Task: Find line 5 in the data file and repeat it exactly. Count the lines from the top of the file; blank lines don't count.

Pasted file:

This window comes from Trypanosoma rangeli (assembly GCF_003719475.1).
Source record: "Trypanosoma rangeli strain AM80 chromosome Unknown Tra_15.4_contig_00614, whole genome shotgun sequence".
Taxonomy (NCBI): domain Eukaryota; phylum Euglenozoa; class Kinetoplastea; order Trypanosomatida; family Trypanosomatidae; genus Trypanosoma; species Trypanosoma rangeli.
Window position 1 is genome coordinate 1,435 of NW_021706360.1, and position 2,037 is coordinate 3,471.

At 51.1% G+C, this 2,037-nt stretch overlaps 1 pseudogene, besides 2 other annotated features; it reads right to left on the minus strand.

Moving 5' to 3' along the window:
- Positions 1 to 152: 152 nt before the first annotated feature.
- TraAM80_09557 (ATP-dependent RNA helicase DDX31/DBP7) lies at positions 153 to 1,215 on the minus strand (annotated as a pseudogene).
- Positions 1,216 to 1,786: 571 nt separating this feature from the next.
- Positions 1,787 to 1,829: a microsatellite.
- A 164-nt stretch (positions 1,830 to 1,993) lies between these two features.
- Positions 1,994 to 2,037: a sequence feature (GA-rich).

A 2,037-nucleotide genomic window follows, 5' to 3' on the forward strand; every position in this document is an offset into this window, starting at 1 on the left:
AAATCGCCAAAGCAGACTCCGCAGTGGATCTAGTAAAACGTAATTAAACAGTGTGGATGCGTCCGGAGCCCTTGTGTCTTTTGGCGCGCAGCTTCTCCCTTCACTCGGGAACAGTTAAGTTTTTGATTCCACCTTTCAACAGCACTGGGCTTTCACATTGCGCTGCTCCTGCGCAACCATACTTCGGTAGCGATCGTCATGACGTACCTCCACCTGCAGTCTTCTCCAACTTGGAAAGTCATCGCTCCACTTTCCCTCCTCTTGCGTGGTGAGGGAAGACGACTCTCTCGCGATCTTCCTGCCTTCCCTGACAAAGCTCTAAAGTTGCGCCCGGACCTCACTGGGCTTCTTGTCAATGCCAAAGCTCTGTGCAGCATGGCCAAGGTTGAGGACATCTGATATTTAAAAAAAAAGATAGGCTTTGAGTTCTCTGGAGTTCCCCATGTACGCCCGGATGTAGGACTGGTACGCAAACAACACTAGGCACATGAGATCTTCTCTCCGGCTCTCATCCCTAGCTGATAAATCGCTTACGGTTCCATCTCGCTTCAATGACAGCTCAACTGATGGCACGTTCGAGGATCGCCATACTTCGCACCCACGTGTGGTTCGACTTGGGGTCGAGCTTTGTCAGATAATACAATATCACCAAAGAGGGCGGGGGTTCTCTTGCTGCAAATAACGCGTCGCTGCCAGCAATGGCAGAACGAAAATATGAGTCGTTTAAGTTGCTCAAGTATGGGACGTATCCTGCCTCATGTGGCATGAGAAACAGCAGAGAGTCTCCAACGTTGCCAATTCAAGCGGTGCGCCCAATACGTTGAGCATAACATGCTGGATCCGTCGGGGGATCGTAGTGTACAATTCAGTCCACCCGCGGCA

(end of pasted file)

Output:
At 51.1% G+C, this 2,037-nt stretch overlaps 1 pseudogene, besides 2 other annotated features; it reads right to left on the minus strand.